What Prince Harry thought of the Netflix documentary series after demanding edits

Prince Harry has reportedly said he has "absolutely no regrets" about how he and wife Meghan Markle's Netflix documentary series, Harry & Meghan, has turned out, despite the demanding edits before it began airing on Thursday.

A source told UK tabloid The Mirror that Harry was "delighted" with the documentary, despite the row that has ensued following its release.

"Harry is delighted with the narrative of the documentary and how he and Meghan came across," the source said.

"The reason for doing this was to share their truth on their lives.

"He feels it told the story he wanted the world to hear and has absolutely no regrets."

The source also claimed Harry wanted his brother William and father, King Charles III, to watch the rest of the series when the second part airs, saying it will help them understand why he and Meghan have chosen to lead their new life away from the Royal Family.

Harry's comments come as palace insiders call out the Duchess of Sussex for telling "a complete and utter lie" about the royal wedding during the documentary.

Palace insiders told The Times claims made by Meghan in the three episodes were inaccurate. One disputed Meghan's claim she'd received no training about royal life, instead arguing "the level of support was intense".

The duchess had claimed her niece, Ashleigh Hale, daughter of her estranged half-sister Samantha Markle, was not invited to the royal wedding on "guidance" from Kensington Palace staff.

However, the source told The Times that was not correct.

"We never gave any advice, steer or guidance on who of her family or friends should or shouldn't come to her wedding."

"[Meghan] didn't want to invite her because it would have put her [Meghan] under intense scrutiny.

"Meghan didn't want the media to know about Ashleigh. No one on earth would have said don't invite family to the wedding. 

"That's a complete and utter lie. We wanted more family there to make it look less weird for her."

A claim Meghan had been given no guidance was also rubbished.

"There's no class and some person who goes, 'sit like this, cross your legs like this, use this fork, don't do this, curtsy then, wear this kind of hat' – doesn't happen. I never saw pictures or videos of a walkabout, [I was] like, what's a walkabout?" Meghan said in the documentary.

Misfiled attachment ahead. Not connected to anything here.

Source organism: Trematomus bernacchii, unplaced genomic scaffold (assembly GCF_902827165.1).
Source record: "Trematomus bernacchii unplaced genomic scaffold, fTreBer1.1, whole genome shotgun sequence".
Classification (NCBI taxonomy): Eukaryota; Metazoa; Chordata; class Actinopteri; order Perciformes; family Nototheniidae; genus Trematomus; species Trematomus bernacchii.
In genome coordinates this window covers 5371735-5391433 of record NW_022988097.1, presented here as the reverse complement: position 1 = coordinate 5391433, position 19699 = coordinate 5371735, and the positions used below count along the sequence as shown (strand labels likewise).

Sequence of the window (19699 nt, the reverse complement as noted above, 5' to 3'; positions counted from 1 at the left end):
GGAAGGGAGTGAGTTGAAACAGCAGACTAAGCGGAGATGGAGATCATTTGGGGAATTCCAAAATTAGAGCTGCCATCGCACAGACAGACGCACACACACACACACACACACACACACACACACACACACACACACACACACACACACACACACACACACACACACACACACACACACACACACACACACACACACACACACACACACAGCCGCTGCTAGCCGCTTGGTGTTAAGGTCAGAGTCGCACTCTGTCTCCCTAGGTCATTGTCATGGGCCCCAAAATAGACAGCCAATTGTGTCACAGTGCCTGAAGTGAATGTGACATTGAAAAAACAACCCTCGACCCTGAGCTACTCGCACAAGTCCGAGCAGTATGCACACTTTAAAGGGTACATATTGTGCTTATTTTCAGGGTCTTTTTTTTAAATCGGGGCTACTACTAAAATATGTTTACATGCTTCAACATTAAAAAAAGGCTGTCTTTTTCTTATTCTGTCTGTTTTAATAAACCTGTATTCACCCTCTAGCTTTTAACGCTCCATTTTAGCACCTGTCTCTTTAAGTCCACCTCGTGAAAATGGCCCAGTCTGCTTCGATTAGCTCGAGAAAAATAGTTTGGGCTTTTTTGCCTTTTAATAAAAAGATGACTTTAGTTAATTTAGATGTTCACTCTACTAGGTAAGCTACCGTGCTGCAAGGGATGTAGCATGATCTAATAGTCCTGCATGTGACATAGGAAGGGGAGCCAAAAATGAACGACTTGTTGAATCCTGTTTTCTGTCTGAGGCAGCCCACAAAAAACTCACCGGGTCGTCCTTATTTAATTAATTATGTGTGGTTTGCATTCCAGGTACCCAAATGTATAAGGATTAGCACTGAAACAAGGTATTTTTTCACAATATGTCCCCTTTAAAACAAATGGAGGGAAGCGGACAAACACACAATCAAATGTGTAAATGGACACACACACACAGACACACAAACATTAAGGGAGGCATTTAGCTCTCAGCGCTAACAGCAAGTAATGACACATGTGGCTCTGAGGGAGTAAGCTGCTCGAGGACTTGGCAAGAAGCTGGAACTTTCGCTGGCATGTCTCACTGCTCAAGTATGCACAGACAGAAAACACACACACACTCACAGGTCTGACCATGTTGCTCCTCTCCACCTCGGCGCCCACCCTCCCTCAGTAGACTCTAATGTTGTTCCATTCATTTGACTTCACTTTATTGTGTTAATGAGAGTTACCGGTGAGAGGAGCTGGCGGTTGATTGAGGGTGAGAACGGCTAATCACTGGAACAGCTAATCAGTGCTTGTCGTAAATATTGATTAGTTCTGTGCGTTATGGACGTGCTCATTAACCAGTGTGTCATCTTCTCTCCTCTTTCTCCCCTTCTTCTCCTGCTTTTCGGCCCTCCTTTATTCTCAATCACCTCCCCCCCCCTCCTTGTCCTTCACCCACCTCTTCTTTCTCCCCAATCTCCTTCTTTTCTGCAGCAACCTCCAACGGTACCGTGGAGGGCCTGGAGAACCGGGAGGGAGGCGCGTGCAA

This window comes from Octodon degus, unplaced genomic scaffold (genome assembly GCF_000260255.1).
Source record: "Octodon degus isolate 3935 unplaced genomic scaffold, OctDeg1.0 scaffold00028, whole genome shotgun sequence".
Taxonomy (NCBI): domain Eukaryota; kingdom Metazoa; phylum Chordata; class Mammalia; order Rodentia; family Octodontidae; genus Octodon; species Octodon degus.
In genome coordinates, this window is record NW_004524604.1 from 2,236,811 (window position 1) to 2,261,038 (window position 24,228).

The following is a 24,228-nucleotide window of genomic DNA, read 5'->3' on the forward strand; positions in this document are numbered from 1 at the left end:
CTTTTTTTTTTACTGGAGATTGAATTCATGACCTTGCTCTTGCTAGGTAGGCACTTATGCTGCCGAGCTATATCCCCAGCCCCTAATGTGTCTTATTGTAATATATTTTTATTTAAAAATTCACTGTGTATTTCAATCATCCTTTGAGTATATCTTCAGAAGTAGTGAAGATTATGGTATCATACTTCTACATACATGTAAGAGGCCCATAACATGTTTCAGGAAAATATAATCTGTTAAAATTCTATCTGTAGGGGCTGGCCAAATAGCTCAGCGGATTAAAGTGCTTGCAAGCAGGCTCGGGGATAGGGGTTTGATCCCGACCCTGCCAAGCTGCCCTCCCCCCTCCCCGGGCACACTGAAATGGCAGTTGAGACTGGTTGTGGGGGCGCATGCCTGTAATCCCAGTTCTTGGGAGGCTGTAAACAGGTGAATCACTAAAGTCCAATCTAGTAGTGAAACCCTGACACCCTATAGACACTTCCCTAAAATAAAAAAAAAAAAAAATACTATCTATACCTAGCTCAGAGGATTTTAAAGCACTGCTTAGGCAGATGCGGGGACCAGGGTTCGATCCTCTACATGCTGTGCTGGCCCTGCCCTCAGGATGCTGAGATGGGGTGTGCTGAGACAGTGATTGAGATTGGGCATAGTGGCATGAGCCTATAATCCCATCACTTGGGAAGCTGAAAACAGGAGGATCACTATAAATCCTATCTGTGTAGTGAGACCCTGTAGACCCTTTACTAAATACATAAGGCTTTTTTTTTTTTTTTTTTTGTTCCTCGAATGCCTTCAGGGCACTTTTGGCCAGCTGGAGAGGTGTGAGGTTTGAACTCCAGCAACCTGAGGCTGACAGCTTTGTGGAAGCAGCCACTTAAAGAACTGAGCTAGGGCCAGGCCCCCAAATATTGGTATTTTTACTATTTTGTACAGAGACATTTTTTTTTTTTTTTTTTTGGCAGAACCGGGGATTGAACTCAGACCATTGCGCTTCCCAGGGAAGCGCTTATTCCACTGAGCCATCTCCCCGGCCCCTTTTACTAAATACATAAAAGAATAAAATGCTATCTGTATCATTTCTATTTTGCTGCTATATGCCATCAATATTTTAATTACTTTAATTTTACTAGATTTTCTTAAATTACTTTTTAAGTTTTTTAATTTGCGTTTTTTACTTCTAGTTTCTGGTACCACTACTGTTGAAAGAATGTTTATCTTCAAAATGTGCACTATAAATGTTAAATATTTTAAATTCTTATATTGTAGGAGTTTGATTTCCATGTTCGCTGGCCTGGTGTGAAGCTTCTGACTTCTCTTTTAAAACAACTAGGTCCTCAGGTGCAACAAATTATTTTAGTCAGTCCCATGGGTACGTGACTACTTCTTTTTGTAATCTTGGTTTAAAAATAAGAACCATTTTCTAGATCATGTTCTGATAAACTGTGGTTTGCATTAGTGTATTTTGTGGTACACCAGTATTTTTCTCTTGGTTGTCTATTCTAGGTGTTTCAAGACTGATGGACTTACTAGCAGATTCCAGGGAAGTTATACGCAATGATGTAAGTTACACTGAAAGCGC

However, The Times reported it was also revealed Meghan was given a 30-point dossier to study by Prince Harry's then private secretary, Ed Lane Fox.

Harry and Meghan have rejected criticism aimed at the series, with a statement from their spokesman saying the couple had never cited privacy as a reason for stepping back from the Royal Family.

In the first episodes, the couple made a series of disclosures, with Meghan recalling her first death threat, Harry talking about wearing disguises to their dates, and previously unseen footage of their son Archie.

However, the couple have since come under fire due to the discrepancies between their decision to air the series and their previous complaints about press intrusion. A statement issued by the couple's press secretary has rejected this line of criticism, Reuters said.

"The Duke and Duchess have never cited privacy as the reason for stepping back. This distorted narrative was intended to trap the couple into silence," the statement said, according to a report by the BBC.

"They are choosing to share their story, on their terms, and yet the tabloid media has created an entirely untrue narrative that permeates press coverage and public opinion."

The final three episodes of the documentary series will be released by Netflix on Thursday, December 15.